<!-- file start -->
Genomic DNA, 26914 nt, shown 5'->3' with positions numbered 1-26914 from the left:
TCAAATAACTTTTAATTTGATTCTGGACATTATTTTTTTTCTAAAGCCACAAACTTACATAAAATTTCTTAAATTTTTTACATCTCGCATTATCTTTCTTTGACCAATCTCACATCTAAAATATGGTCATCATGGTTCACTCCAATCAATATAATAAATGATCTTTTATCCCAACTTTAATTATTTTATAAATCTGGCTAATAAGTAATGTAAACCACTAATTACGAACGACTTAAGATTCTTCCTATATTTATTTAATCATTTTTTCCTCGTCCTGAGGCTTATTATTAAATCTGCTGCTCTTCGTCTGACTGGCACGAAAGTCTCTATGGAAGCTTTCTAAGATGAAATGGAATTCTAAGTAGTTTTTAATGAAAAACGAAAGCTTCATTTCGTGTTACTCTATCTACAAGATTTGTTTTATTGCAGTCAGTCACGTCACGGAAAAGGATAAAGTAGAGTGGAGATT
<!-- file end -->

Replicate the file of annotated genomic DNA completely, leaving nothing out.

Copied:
Genomic DNA, 26914 nt, shown 5'->3' with positions numbered 1-26914 from the left:
TCAAATAACTTTTAATTTGATTCTGGACATTATTTTTTTTCTAAAGCCACAAACTTACATAAAATTTCTTAAATTTTTTACATCTCGCATTATCTTTCTTTGACCAATCTCACATCTAAAATATGGTCATCATGGTTCACTCCAATCAATATAATAAATGATCTTTTATCCCAACTTTAATTATTTTATAAATCTGGCTAATAAGTAATGTAAACCACTAATTACGAACGACTTAAGATTCTTCCTATATTTATTTAATCATTTTTTCCTCGTCCTGAGGCTTATTATTAAATCTGCTGCTCTTCGTCTGACTGGCACGAAAGTCTCTATGGAAGCTTTCTAAGATGAAATGGAATTCTAAGTAGTTTTTAATGAAAAACGAAAGCTTCATTTCGTGTTACTCTATCTACAAGATTTGTTTTATTGCAGTCAGTCACGTCACGGAAAAGGATAAAGTAGAGTGGAGATT